Traitors and Treachery

View from the top of Tirad Pass courtesy of Gem Portillas

Flashback – December 2, 1899, a man by the name of General Gregorio del Pilar died along with 60 brave men in the hands of around 300 Texan sharpshooters. The battle was called the Battle of Tirad Pass (Pasong Tirad, in the local dialect).

General Gorio, as he was fondly called, was 24 years old, one of the youngest generals during the revolution. He also won most of the skirmishes against the Spanish and later American forces. He successfully lead the attack on the Spanish Garrison in Paombong, Bulacan and won over Major Franklin Bell in the Battle of Quingua (now Plaridel), in Bulacan. It was also noted that his forces repelled the cavalry lead by Col. John Stotsenburg, a highly respected official in the American Corps.

Tirad Pass was supposedly a battle easily won even with a small number of troops. They were supposed to delay the American troops from reaching Gen. Aguinaldo who was on the run from the American Forces. Yet, 300 against 60 is really a miracle, but Gen. del Pilar was wise enough to control TIrad Pass, a 4, 500 ft high range. At a young age, the young general thought of controlling the skies. The Americans, though numerous also had no idea of the land. It should have been easy victory. He could have been a great strategist had he been given enough exposure.

tiradpassThen enter Januario Galut, an Igorot native who helped the American forces to a path that would allow them to catch del Pilar from the rear. While majority of the forces were trading blows with the young general, some were climbing the pass to surprise them from behind. The battle ended with 52 of the 60 men perished with del Pilar suffering a gunshot from the back of the neck. The young general died instantly thereby dissolving any prospects of becoming a great campaigner.

Of course, the break down is easy. The young general was not to blame. His men were only a handful. They could have had a chance had it not been for a traitor among the ranks of Filipinos. Philippine history has been littered with its share of treacherous men and women. The most controversial probably was Andres Bonifacio’s death in the hands of fellow Filipinos with Gen. Emilio Aguinaldo, the first president of the Republic at the helm of the execution.

Whether we look at Galut or Aguinaldo with scorn and displeasure or try to rationalize their reasons for their actions, we could do nothing to punish them because they have been dead for decades. However, there can be no doubt that there is always disappointment and anger towards any betrayal, how we react to it and control our emotions is a different matter.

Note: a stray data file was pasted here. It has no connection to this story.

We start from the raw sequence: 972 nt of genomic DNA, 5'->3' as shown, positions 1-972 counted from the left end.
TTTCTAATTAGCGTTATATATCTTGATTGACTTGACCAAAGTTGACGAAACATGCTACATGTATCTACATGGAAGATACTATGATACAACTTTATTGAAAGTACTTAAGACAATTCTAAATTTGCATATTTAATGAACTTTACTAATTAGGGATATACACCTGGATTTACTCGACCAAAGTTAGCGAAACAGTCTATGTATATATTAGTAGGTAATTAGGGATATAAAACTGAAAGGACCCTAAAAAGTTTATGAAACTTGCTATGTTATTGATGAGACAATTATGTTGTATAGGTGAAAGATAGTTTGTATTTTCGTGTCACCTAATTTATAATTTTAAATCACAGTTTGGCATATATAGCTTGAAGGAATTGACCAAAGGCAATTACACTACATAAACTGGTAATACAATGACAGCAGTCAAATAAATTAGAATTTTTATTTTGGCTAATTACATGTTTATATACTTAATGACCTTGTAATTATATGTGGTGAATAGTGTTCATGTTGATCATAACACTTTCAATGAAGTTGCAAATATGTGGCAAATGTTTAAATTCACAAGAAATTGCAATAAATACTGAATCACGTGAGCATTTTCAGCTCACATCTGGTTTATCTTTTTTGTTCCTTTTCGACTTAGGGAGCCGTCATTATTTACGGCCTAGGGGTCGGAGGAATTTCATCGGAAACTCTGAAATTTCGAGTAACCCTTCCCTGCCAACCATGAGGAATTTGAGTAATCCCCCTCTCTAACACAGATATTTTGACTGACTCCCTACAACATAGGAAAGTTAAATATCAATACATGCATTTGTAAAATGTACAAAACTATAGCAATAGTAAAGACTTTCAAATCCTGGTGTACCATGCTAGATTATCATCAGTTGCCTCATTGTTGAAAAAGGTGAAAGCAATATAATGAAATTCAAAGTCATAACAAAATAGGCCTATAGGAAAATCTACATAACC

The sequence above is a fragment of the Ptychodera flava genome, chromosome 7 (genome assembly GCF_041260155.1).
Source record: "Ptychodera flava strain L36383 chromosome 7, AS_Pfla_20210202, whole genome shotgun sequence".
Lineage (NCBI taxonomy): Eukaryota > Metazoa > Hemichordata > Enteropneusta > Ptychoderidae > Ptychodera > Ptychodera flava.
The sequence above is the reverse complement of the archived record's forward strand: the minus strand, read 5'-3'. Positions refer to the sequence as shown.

Jesus was never exempted from betrayal. We all know the story. One of his disciples, Judas, betrayed the Christ in exchange for thirty pieces of silver (don’t you think that’s kinda too low when you’re selling the OWNER of the whole universe, I mean if I were him, I’d get all of Asia or something). The events are all too familiar. Here in the Philippines, and probably elsewhere, it’s being recalled every year during Easter.

We may bash Judas for all eternity. Come to think of it, no Christian in their right minds would ever name their son Judas anymore. What’s amazing though was Jesus reaction. Being the Savior that He is, he saw a gem in Judas that none of us ever saw. He saw some good in the man. Jesus, most likely, saw a man with a need of a savior. Never was it written that He bore a grudge against Judas. Surely, Christ was not averted but actually in love with the man in a way that a Redeemer could only love. That’s Jesus for all of us. He loved even His persecutors.

This may be the hardest pill to swallow, we are asked to do the same for His sake.

Therefore I think, it is the highest treachery to think others not worthy of Christ. It is treachery and betrayal of the highest order to exclude people from God’s grace and brand them as traitors. More importantly, I guess it is a withdrawal of Christian love if we try to condemn and degrade people based on differences in doctrines, convictions, practices and culture. Who are we to judge anyway? Are we the ones giving grace and salvation?

We are all loved and cared for by Christ. His love is constant. Why then do we have to betray our greatest lover?

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